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Front Plant Sci. 2012 Jan 31;3:12. doi: 10.3389/fpls.2012.00012. eCollection 2012.

O-acetylation of plant cell wall polysaccharides.

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Energy Biosciences Institute, University of California Berkeley Berkeley, CA, USA.


Plant cell walls are composed of structurally diverse polymers, many of which are O-acetylated. How plants O-acetylate wall polymers and what its function is remained elusive until recently, when two protein families were identified in the model plant Arabidopsis that are involved in the O-acetylation of wall polysaccharides - the reduced wall acetylation (RWA) and the trichome birefringence-like (TBL) proteins. This review discusses the role of these two protein families in polysaccharide O-acetylation and outlines the differences and similarities of polymer acetylation mechanisms in plants, fungi, bacteria, and mammals. Members of the TBL protein family had been shown to impact pathogen resistance, freezing tolerance, and cellulose biosynthesis. The connection of TBLs to polysaccharide O-acetylation thus gives crucial leads into the biological function of wall polymer O-acetylation. From a biotechnological point understanding the O-acetylation mechanism is important as acetyl-substituents inhibit the enzymatic degradation of wall polymers and released acetate can be a potent inhibitor in microbial fermentations, thus impacting the economic viability of, e.g., lignocellulosic based biofuel production.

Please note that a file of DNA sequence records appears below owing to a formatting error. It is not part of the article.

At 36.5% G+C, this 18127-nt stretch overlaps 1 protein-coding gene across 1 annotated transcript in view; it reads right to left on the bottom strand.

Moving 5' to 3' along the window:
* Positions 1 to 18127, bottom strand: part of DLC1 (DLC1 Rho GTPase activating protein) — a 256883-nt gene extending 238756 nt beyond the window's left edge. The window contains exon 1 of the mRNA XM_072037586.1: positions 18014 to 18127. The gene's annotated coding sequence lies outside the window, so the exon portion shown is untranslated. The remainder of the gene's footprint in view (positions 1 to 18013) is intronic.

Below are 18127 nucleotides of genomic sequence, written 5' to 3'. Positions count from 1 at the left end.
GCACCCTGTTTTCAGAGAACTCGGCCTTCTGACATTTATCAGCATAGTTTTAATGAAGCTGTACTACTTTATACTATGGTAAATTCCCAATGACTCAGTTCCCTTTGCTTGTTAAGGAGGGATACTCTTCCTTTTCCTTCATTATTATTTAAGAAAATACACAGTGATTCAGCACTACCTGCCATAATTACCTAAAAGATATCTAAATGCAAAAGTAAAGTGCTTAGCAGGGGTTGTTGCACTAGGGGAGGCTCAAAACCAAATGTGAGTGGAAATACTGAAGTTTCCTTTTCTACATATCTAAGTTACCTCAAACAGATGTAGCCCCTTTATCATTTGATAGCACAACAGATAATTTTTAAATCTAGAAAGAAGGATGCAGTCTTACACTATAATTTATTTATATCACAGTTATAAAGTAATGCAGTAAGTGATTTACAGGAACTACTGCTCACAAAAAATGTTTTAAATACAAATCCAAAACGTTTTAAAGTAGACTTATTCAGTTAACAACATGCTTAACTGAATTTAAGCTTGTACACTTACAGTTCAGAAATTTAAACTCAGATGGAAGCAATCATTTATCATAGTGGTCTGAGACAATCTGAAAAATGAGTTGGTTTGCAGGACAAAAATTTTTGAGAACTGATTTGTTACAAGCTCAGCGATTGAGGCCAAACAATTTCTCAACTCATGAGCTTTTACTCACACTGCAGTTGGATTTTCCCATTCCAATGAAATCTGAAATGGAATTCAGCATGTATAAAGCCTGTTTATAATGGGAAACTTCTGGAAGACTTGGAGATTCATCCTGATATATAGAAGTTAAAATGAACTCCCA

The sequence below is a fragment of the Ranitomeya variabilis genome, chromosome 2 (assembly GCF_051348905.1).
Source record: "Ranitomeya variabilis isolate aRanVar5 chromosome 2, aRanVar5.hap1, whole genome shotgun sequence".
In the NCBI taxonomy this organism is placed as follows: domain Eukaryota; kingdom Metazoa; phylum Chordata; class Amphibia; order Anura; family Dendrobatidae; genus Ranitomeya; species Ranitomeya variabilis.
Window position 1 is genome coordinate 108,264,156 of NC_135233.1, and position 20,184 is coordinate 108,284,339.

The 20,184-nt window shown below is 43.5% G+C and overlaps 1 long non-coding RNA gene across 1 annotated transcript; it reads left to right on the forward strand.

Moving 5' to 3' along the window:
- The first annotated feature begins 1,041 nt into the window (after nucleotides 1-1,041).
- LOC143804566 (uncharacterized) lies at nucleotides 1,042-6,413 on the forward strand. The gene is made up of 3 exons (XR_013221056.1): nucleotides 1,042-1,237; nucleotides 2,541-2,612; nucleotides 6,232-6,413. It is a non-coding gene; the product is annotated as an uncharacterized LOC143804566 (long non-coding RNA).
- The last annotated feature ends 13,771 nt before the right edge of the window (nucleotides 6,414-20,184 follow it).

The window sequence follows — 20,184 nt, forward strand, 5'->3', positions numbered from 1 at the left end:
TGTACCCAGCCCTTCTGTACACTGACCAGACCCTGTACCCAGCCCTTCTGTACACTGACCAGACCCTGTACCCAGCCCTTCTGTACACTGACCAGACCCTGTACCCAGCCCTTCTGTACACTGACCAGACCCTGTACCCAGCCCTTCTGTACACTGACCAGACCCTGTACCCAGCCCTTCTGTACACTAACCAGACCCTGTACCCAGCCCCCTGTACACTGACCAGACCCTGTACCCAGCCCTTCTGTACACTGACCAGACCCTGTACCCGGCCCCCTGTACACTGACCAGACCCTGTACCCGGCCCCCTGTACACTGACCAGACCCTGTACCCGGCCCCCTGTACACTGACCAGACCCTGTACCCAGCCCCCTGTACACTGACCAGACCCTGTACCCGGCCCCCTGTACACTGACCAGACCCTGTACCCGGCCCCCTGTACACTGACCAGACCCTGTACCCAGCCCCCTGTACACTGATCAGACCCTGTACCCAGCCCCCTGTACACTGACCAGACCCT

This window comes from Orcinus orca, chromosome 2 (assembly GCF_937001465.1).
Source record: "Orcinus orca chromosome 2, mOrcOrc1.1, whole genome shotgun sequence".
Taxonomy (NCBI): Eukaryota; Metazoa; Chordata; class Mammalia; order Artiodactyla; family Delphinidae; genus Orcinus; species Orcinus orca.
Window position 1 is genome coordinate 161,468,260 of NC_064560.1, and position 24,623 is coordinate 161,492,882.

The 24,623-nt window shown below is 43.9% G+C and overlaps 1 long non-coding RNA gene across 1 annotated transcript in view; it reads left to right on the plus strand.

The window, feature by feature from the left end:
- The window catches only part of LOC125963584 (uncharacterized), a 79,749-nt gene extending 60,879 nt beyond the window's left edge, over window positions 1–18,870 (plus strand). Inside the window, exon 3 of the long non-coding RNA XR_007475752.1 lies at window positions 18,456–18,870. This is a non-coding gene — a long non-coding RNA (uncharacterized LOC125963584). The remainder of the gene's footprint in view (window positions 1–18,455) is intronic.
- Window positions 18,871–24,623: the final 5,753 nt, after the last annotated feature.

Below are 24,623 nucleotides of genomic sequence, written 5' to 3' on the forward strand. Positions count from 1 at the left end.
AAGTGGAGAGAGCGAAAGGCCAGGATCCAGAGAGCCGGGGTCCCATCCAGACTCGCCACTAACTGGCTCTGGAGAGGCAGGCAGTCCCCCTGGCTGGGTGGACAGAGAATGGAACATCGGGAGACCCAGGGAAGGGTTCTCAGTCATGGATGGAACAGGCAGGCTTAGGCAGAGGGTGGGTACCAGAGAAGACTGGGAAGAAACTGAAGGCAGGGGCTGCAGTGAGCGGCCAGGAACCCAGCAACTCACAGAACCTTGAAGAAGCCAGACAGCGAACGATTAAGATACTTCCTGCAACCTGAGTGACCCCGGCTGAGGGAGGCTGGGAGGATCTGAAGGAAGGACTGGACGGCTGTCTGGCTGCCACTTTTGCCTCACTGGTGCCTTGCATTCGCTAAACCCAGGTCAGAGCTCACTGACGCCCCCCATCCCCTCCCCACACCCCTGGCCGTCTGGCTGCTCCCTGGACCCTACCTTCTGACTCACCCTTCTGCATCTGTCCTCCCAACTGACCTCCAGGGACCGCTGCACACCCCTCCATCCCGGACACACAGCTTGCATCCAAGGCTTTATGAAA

O-acetylation; acetyltransferase; cell wall; polysaccharides

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